[4] Disch E. Sexual victimization and revictimization of women by professionals: Client experiences and implications for subsequent treatment. Women Ther. 2006;29(1-2):41-61.

[5] Disch E, Avery N. Sex in the consulting room, the examining room, and the sacristy: Survivors of sexual abuse by professionals. Am J Orthopsychiat. 2001;71(2):204-217.

[6] Luepker E. Effects of practitioners’ sexual misconduct: A follow-up study. J Am Acad Psychiatry Law. 1999;27(1):51-63.

[7] Fahy T, Fisher N. Sexual contact between doctors and patients. BMJ. 1992;304(6841):1519-1520.

[8] Pope KS. How clients are harmed by sexual contact with mental health professionals: The syndrome and its prevalence. J Couns Dev. 1988;67(4):222-226.

[9] Federation of State Medical Boards of the United States Inc (2006) Addressing Sexual Boundaries: Guidelines for State Medical Boards. http://library.fsmb.org/pdf/grpol_sexualboundaries.pdf. Accessed February 26, 2016.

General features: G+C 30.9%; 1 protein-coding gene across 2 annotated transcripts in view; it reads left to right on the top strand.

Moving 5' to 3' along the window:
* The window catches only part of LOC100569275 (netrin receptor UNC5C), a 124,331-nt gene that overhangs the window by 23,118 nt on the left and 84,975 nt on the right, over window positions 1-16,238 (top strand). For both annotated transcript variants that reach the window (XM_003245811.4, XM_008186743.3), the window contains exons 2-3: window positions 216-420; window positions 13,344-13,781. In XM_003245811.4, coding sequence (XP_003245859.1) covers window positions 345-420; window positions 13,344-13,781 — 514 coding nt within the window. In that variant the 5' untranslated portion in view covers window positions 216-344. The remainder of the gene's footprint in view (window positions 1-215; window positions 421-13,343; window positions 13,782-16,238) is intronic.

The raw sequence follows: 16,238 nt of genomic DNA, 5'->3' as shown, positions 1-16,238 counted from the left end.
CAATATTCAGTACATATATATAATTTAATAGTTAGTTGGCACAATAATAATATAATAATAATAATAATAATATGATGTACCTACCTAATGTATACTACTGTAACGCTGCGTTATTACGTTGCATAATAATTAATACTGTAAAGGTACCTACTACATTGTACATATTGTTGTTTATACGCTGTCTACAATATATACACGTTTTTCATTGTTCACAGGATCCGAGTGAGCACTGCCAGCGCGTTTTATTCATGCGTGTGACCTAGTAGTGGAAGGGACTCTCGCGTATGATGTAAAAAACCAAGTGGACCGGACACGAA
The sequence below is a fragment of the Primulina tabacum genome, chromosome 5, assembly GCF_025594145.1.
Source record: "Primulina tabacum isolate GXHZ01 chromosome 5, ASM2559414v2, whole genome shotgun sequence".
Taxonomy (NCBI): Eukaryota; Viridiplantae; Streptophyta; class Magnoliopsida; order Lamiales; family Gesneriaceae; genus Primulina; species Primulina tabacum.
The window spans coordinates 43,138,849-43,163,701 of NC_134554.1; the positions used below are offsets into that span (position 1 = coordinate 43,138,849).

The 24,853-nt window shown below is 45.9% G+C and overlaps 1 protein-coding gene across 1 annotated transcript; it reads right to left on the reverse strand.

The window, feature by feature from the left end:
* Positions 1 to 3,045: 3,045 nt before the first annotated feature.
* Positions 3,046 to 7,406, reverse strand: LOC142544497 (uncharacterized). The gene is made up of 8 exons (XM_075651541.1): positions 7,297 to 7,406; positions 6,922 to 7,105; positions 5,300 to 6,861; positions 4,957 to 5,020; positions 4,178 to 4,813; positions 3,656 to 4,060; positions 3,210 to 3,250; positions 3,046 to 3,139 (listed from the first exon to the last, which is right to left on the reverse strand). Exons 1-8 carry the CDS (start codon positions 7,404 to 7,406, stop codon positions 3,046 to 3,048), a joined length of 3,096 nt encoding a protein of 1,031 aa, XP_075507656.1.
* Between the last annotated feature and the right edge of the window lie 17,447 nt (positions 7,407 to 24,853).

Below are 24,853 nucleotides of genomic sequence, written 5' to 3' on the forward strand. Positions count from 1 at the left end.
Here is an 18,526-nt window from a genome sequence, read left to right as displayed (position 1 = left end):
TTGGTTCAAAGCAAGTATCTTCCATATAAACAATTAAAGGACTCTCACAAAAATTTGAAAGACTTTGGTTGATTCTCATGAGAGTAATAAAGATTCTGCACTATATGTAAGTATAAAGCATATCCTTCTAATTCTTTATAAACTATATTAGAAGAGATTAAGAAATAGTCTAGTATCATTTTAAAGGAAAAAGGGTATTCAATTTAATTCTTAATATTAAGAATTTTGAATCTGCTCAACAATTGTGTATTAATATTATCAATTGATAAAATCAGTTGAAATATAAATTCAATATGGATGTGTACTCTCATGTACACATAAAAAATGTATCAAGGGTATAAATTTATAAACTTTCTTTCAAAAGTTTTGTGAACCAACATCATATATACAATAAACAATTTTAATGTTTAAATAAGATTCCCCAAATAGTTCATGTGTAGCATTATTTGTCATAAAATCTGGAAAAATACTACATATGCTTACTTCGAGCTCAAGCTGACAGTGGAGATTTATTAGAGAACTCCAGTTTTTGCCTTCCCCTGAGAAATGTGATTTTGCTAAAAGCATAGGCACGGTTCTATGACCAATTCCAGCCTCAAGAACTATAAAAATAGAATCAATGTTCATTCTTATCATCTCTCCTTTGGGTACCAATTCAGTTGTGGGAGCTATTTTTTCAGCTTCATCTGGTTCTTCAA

[10] Dehlendorf CE, Wolfe SM. Physicians disciplined for sex-related offenses. JAMA. 1998;279(23):1883-1888.

[11] AbuDagga A, Wolfe SM, Carome M, Oshel RE. Cross-sectional analysis of the 1039 U.S. physicians reported to the National Practitioner Data Bank for sexual misconduct, 2003–2013. PLOS ONE. 2016;11(2):e0147800.

[12] Health Care Quality Improvement Act of 1986 (1986). Public Law 99–660, Title IV. 42 USC Sec. 11134(c).

[13] Levine A, Oshel R, Wolfe SM. State Medical Boards Fail to Discipline Doctors With Hospital Actions Against Them. 2011. https://www.citizen.org/sites/default/files/1937.pdf. Accessed March 23, 2016.

[14] Alam A, Klemensberg J, Griesman J, Bell CM. The characteristics of physicians disciplined by professional colleges in Canada. Open Med. 2011;5(4):e166-e172.

[15] Gartrell N, Herman J, Olarte S, Feldstein M, Localio R. Reporting practices of psychiatrists who knew of sexual misconduct by colleagues. Am J Orthopsychiatr. 1987;57(2):287-295.

[16] Bouhoutsos J, Holroyd J, Lerman H, Forer BR, Greenberg M. Sexual intimacy between psychotherapists and patients. Prof Psychol Res Pr. 1983;14(2):185-196.

[17] Shepherd J. Uncovering the silent victims of the American medical liability system. Vanderbilt Law Rev. 2014;1(67):151-195.